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February 10, 2017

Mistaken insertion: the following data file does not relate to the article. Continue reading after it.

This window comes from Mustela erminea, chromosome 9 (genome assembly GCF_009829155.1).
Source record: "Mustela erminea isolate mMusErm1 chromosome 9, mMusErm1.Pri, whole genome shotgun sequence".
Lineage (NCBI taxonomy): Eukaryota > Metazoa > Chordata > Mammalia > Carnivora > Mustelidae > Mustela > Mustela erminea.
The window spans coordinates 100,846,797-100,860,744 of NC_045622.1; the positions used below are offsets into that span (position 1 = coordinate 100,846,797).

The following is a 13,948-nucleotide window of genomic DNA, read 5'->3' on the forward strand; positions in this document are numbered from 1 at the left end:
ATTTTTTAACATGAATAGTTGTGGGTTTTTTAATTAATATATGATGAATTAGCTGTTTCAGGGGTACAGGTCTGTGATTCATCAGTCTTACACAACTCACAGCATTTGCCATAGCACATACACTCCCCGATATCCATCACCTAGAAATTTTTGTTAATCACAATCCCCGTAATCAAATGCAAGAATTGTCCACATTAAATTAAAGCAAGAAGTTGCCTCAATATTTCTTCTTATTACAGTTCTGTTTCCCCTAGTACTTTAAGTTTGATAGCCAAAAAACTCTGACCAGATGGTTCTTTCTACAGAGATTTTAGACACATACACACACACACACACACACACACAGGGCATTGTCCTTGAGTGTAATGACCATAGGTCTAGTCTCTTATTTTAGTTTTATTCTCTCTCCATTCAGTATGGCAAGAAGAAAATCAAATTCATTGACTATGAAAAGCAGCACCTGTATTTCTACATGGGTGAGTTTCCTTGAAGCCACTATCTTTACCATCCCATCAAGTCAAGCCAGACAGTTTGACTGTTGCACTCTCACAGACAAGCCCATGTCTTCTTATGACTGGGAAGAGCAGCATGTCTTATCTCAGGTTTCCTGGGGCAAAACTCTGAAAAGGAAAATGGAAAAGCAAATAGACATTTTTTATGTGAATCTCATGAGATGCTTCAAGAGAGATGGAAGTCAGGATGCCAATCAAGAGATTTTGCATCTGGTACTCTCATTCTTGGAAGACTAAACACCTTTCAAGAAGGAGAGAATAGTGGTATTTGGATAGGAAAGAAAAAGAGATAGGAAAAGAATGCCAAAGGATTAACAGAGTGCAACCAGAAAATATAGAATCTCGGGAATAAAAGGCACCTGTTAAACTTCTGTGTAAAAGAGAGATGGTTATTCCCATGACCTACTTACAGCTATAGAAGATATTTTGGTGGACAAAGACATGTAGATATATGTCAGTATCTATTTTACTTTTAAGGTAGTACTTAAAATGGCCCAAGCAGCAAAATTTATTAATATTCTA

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PAGE 16 BOSTON POST-GAZETTE, FEBRUARY 10, 2017 HOOPS and HOCKEY in the HUB by Richard Preiss ALl v. FRAZIER I 11tt' and 1Eh This coming March 8th will mark the 46th anniversary of the first Ali vs. Frazier fight, "The Fight of the Century." It will also be the first time since that epic that the date will arrive with both men now having passed on. Re-watching this great fight, it is hard to believe neither Joe nor Muhammad are still are still with us. That night in Madison Square Garden they both appeared to be immortal. It was as if two ancient gods had stepped down from their mountains to do battle for control of the universe. I am surprised how their third encounter has taken most of the spotlight over the years. While that was a great brawl, both men had lost much, if not most, of their great skills. The first bout was the only time in history when two undefeated men with legitimate claims to the Heavyweight Championship met to settle things. The fight lived up to all of the hype and even more. I truly believe the fight would be given more notice if Ali had won, and that is the reason the third so often shown. The Ali publicity machine never stopped working while Joe Frazier slipped, into a quiet retirement. It is too bad, because their first meeting was one of the greatest fights and greatest sporting events of all time. It should be shown every March 8~. Fortunately, it can be seen on YouTube, and boxing fans should take an hour on the anniversary to watch it. I have written about the fight on a number of occasions. Each time I watch it, I see something new. Each time I watch it, I am still in awe of what a battle of wills it was. Each time I watch it, I don't know how these two men were able to hold up for fifteen rounds at such a torrid pace. Today, as I reflect back on that night, I want to focus in on a couple of moments from that war. These occurred in the 11~ and 15th rounds, and I would like to share my thoughts with my readers. When the bell rang for the 124 round, both fighters appeared to be slowing down. Ali was content to stay on the ropes and Frazier was not landing blows with the same power he had been displaying over the pervious ten rounds. The fight seemed to be losing its intensity, and that was no surprise given the pace these two had set. Well, that was about to change. With about a minute left in the round, All was On the ropes near a comer. Frazier had landed a couple of left hooks on Ali's chin, but not with full force. Than it happened -- Frazier let a hook rip that caught Ali and buckled his legs. Ali attempted to get out of the corner and stepped to his right with Frazier in pursuit. This is a key moment in the fight and, if things had gone slightly different, would have most likely been the end of the bout. As Ali moved along the ropes trying to escape from him, Frazier landed a powerful left hook to his jaw. Ali fell backwards and his arms swung back and away from his body. He was wide open to be hit at will. He was hurt and off balance. So why didn't Frazier follow Up? Watch this moment in the fight and you will see why. There are a couple of different views of it, but all clearly show what happened. After Frazier landed that brutal shot and Ali's legs buckled, it appeared he was going down, and indeed he would have. Frazier, seeing All start to go down, stepped away to head for a neutral comer. What then happened is that as Ali was on the way down, his backside caught one of the ropes and held him up. Frazier looked over as he was walking away and immediately rushed back to Ali. By that time, though, Ali had righted himself and had his hands back in position. If Frazier had not believed All was going down, he could have landed blows at will and very likely ended the contest. In boxing, seconds and fractions of seconds make a difference, and it certainly did in this case. Frazier pummeled Ali for the remainder of the round. He staggered him a couple more times, but he could not finish him off. The 15m round produced another amazing moment in a night of great moments. In what is perhaps the most famous knockdown in boxing history, Frazier dropped Ali with a tremendous left hook early in the round. Ali went down fiat on his back. It looked as if the fight was over. However, in what seemed like a miracle, Ali not only got up, but rose almost immediately. How was he able to regain his feet after absorbing such a shot? Both men were beyond exhausted. Ali was caught flush on the jaw by one of the hardest left hooks ever thrown. Or was he? Ali used to brag that he had a built-n radar that could detect punches that were about to hit him so he could avoid them. His radar was working here. No, he was not able to avoid the punch. But if you watch closely as the blow connects, you will see Ali moving his head as the punch makes contact with him. Basically, to some degree, he rolled with the punch. It was still a brutal shot, but it would have been much worse had he not moved the way he did. It is amazing that his mind and body were still able to respond in that manner given how grueling the fight had been to that point. I remember seeing Arthur Merchant, the referee for the fight, interviewed once. When questioned about the 15th round, he said he felt the men were so tired that he feared he might push one or the other over while breaking a clinch. It just shows how much tkli and Frazier drove themselves in this battle of wills. I also once had a chance to talk with Arthur Merchant myself. I asked him how much he got paid for officiating that night. He told me he received $500.00. When I said it didn't seem like much, he turned to me and with a big smile said, "I would have done it for nothing." This March 8th, take an hour to watch this fight. Do it to honor two great athletes. Do it to remember what boxing once was. It was back in 47 B.C. -- yes, way back then -- when the Roman leader Julius Caesar, after vanquishing one of his many rivals on the battlefield, summed up his triumph by writing "veni, vidi, vicif the Latin words for q came, I saw, I conquered." It seems that ever since then, the letter V in the Roman alphabet has been associated with victory. In time, as the centuries rolled by, the letter we call W (but is really a double V) was introduced for phonetic differentiation. And thus W became associated with winning. Wins. Victories in multiples. That is what the Celtics and their faithful fans experienced as the first month of the year became the second, as the Celtics moved by Toronto to claim first place in the Atlantic Division and crept ever closer to Eastern Conference leader Cleveland -- yes, Cleveland -- where the vaunted King James turned and saw a most credible claimant to his title and his throne. Dale we say Isaiah? It was that kind of splendid span for the Green and White. One that played out over a fabulous fortnight and propelled the Cs into the upper echelons of the NBA. One by one they fell -- the Rockets, the Magic, the Bucks, the Pistons, the Raptors, the Lakers and the Clippers. Seven teams, seven wins, seven steps up the NBA ladder, edging ever closer, like climbers on Mount Everest, to the summit. There were also seven wonders of the ancient world. Perhaps, after such a significant interval, we are about to witness the eighth. Are the Celtics a team of destiny this year? Toronto and Cleveland, of course, will have quite a bit to say about that. While the Celts got hot, for example, Toronto oooled off, losing eight games out of 11, while Cleveland (even with LeBron) is also proving to be mortal, posting a 6-4 record for its last ten games through February 74. Two games stood out in this sensational stretch of success for the Celtics. One was the contest against the Raptors, a game where Toronto led by 11 points at the half and then scored 13 of the first 19 points in the third quarter to take a 75-57 lead. But the Cs came back, especially in the fourth, when Isaiah scored 19 of his game- high 44 points to seal the victory. It was a quality win against one of the best teams in the NBA. And it was a come-from- behind-in-crunch-time victory. With an exclamation point[ It was the type of victory that made one think back to 2008, when the Celtics won banner 17 at the Garden by defeating the Lakers in Game Six of the NBA Finals. It also took one back to 2010, when the Celtics fell just 6V2 minutes short of winning banner 18. The triumph against the Los Angeles Clippers was one of the few games where Thomas had to share the spotlight. The Clippers, coached by former Celtics bench chief Doc Rivers, are a playoff bound Western Conference team. The chief attraction for Boston fans was former Celtics star Paul Pierce, now with L.A., back in the Hub for his final contest on the parquet floor at the Garden as a player. Let's just say the ending would have done Ted Williams proud. The Splendid Splinter ended his career with the Red Sox by hitting a home run in his last at bat at Fenway Park. Pierce, who played just over 41A minutes in a ceremonial start at the beginning of the game, did not return until the final minute when the Cs had sealed the victory. But the result of that return will be forever remembered in the Hub. Getting the ball after two hours on the bench, Pierce launched a 40-footer that went neatly through the hoop, concluding his final professional game in Boston on an emphatic note-- one that will be recalled forever in Boston athletic lore. Everyone left happy: the Celtics because they won, Pierce because of his memorable basket and the adulation poured out upon him by Boston fans, and Doc Rivers, who seems to love the Hub every time he returns. Does absence really make the heart grow fonder? The Celtics are on a path to a potential 50-win season and possess the potential for a deep run in the playoffs. A crucial test for the Cs as they begin the stretch run toward the mid-April end of the regular season will be under way by the time you read this. The Green will be on a four- game road swing through the Western Conference. But nothing intimidates the Celtics any more. They can beat any team, home or away, at any time. After all, this was the franchise that ended Golden State's 54-game home winning streak last April, the same season it also beat Cleveland on the road. The supreme challenge for the Celtics will come in the playoffs. Can the Celtics beats teams like Toronto and Cleveland in a best-of-seven playoff series? As you reflect, remember that this scenario is entirely different than defeating either of these teams in a single game. The Celtics have already proven that they can do that. The question is whether they can do that four times in a seven-game series. Timing is everything. If a seven-game series against Toronto or Cleveland had been played during the past two weeks, we would venture to say that the Celtics might have been able to pull it off. But the playoffs won't begin for two months. Even then, the Celtics have the talent to go deep into the playoffs, perhaps even to the Eastern Conference Finals. Beyond that, who knows? But when you play like Destiny's Darlings, anything is possible. Only time will tell. k \